And just when you thought Wild Blue Lupine couldn’t be any more amazing, it’s also a larval host plant to the Persius Dusky Wing (Erynnis persius), a Wisconsin State Special Concern butterfly, and the Frosted Elfin (Callophyrus irus), listed as Threatened in Wisconsin. Additionally, Wild Blue Lupine is a larval host to the Wild Indigo Duskywing (Erynnis baptisiae), the Orange Sulphur (Colias eurytheme), the Clouded Sulphur (Colias philodice), and the Painted Lady butterfly (Vanessa cardui). More reasons to include this gorgeous perennial in your landscape!

Let’s not forget the bees! Rich with pollen, medium-sized bees such as mining, mason, and bumble bees pry open the lower flower petals (the keel) ejecting pollen which then gets brushed onto their legs. Small carpenter and sweat bees, as well as syrphid flies, don’t have the size or muscle to pry open the flowers but collect stray pollen from flowers that have already been opened. Interestingly, once a bee has visited the flower, its petals will change color-a visual cue to other bees to move onto an unvisited flower.

Other ecological benefits: Deer and rabbits will browse the foliage while seeds are a source of nutrition for birds and small mammals.

Maintenance Tips

Lupinus perennis is easy to grow provided it’s planted in the right location. As mentioned previously, they do not like wet feet and can suffer from root rot if the soil is not well drained or is overwatered. That said, in high heat and dry weather, they do prefer regular weekly watering. Balance is the key-not too wet but not bone dry either.

For the best flowering, at least six hours of direct sun is needed. Afternoon shade is great but too much shade will cause leggy plants and poor flowering.

Fertilization is not necessary and can cause foliage to grow like crazy but reduce flowering.

Pruning isn’t necessary and should be avoided, especially if you are growing Wild Blue Lupine to help the Karner Blue butterfly as their eggs overwinter on the plant’s leaves.

Wild Blue Lupine will reseed in well-drained sites, and you may find new plants popping up quite a ways from where they were first planted. This is part of the reason why they make such great plants for areas in which spread is desired. Keep this in mind and expect a bit of maintenance if you don’t want them in certain areas. They do not transplant well due to their long and deep taproot.

Lupinus perennis has been known to hybridize with other garden-variety, non-native lupines that have west-coast genetics (Lupinus polyphyllus). There is concern about preserving the genetics of Lupinus perennis because of this issue. We recommend planting the native variety on its own whenever possible to help with this issue.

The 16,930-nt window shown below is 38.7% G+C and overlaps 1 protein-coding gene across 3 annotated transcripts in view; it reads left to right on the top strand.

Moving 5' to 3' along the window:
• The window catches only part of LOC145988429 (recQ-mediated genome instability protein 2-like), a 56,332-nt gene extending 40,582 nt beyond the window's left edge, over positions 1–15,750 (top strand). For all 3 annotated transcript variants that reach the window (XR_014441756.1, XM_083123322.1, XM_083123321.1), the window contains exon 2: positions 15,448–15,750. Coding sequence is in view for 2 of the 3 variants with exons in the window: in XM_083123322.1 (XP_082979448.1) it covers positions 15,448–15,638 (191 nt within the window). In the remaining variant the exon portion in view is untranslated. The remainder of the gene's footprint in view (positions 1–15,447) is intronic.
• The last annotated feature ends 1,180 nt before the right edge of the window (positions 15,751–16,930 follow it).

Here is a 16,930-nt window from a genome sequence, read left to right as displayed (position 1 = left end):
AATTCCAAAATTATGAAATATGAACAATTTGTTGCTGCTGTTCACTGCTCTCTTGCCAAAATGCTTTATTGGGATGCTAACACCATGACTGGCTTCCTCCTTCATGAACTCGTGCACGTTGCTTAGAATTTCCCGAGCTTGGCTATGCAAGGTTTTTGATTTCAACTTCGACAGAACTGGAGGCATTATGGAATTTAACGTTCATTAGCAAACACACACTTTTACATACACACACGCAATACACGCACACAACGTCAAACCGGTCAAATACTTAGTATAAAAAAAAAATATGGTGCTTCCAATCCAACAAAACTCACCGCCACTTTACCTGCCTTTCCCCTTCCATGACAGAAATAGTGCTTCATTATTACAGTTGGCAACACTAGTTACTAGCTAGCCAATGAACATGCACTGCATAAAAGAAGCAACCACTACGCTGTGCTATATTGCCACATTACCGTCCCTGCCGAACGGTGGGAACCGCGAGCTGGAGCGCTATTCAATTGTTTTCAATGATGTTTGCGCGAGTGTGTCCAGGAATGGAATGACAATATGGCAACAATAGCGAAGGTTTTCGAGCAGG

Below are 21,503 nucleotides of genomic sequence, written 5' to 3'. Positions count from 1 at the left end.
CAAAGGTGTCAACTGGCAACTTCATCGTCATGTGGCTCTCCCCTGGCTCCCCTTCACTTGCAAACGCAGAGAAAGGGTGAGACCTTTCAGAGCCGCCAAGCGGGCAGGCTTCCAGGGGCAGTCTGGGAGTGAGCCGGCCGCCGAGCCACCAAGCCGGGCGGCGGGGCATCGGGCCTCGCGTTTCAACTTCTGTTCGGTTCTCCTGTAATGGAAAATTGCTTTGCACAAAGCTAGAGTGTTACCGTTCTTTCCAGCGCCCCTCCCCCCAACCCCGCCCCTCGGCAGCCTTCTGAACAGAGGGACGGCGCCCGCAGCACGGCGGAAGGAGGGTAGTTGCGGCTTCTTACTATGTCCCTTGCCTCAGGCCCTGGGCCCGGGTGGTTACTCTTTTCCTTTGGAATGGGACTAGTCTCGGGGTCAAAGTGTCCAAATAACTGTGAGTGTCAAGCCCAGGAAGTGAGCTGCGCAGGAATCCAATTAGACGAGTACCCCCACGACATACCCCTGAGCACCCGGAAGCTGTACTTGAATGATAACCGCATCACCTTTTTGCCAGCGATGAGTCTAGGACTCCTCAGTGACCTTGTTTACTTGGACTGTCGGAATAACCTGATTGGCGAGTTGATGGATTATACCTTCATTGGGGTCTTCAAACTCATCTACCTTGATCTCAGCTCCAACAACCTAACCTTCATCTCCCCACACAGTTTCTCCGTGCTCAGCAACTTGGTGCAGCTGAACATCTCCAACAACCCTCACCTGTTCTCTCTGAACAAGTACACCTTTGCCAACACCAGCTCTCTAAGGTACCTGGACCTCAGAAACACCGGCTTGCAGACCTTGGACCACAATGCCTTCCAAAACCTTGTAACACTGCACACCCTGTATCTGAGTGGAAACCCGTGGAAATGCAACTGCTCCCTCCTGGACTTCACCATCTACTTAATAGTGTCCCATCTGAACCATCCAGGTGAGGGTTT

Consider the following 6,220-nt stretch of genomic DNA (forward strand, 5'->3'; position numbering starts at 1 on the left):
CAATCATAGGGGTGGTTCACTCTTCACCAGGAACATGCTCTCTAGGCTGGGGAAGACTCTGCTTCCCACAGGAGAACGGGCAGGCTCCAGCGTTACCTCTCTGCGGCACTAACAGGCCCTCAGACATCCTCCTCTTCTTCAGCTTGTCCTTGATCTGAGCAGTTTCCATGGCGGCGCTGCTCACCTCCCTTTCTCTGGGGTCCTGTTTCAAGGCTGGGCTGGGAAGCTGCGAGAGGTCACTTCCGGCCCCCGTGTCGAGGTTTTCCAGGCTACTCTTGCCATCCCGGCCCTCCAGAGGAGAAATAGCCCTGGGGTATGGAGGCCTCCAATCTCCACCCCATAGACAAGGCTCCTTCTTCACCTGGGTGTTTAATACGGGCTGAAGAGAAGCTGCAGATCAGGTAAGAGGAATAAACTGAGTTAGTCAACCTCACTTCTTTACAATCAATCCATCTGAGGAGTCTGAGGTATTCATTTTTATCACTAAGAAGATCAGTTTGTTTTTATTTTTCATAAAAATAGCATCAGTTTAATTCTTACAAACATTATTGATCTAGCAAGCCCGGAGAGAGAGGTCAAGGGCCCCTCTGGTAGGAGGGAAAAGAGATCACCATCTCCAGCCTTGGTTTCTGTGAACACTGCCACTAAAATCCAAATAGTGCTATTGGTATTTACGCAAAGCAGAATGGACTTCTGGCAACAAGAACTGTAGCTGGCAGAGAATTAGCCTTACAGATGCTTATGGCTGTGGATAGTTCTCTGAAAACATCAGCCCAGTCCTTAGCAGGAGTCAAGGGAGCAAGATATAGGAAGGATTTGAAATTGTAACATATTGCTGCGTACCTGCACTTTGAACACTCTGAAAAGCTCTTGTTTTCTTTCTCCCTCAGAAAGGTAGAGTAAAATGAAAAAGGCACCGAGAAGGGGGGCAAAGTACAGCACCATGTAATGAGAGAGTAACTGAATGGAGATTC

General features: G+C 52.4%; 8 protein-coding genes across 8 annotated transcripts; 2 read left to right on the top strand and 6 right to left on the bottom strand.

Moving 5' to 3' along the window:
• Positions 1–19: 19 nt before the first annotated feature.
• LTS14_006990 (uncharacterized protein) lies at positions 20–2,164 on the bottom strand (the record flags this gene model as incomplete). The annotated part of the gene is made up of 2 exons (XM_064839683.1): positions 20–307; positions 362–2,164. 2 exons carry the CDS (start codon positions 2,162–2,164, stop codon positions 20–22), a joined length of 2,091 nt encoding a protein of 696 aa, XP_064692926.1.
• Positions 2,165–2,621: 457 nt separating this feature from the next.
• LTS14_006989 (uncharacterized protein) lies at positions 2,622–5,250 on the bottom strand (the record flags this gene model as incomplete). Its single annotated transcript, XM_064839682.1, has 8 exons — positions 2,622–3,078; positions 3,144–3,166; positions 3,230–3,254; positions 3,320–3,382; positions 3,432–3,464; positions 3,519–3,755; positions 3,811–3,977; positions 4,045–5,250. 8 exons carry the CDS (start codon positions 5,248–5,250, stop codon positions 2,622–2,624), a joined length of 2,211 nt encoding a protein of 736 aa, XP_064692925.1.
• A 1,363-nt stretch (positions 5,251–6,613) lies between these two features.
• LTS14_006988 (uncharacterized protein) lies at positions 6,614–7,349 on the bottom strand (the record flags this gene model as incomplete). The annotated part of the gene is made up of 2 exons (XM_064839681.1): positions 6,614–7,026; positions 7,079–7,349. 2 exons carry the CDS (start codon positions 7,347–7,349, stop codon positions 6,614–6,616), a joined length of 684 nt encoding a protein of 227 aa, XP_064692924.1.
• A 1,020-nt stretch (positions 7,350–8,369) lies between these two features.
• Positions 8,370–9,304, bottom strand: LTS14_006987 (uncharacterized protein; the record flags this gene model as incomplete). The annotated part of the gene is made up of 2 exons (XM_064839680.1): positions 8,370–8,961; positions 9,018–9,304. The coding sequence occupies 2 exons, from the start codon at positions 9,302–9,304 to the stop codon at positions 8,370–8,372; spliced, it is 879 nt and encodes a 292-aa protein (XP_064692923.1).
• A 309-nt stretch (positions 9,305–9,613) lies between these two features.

Something is awe-inspiring about a swath of lupine, particularly Wild Blue Lupine, with its intense color, incredible fragrance, and tropical-looking …
Something is awe-inspiring about a swath of lupine, particularly Wild Blue Lupine, with its intense color, incredible fragrance, and tropical-looking …

Pests/Problems

Black Walnut Tolerant: No
Deer Resistant: No
Rabbit Resistant: No

Relatively free from any major pests or diseases, the biggest threat is improper siting and root rot. As mentioned previously, well-drained soil in full sun is the best location.

Like other lupines, Wild Blue Lupine can be susceptible to aphids in the spring-blast them off with water and all will be well. Powdery mildew can appear if air circulation is poor-space accordingly and thin occasionally if needed.

Leaf Lore

The genus name “Lupinus” comes from the Latin “lupus” for “wolf.” It was once thought to rob or “wolf” the soil of nutrients. This couldn’t be further from the truth as it fixes nitrogen and improves soil!

The species name “perennis” means ‘perennial’ differentiating this species from other annual or biennial Lupines.

One of its common names, “Sundial plant” refers to the ability of its leaflets to rotate up to 90 degrees to catch the sun, known as heliotropism.

The Cherokee used parts of Wild Lupine to prevent vomiting and hemorrhaging. The Menominee used it as a veterinary aid to help horses gain weight. The Menominee believed that rubbing the plant on one’s hands or body would give a person the ability to control horses.

Companion Plants

For an interesting mix of textures, height, and color, consider planting Wild Blue Lupine alongside Little Bluestem (Schizachyrium scoparium), Showy Goldenrod (Solidago speciosa), Prairie Smoke (Geum triflorum), Butterflyweed (Asclepias tuberosa), Prairie Phlox (Phlox pilosa), Wild Strawberry (Fragaria virniniana), Hairy Wild Petunia (Ruellia humilis), Leadplant (Amorpha canescens), Rattlesnake Master (Eryngium yuccifolium), and Pale Purple Coneflower (Echinacea pallida).

Something is awe-inspiring about a swath of lupine, particularly Wild Blue Lupine, with its intense color, incredible fragrance, and tropical-looking …
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Written by Johnson's Nursery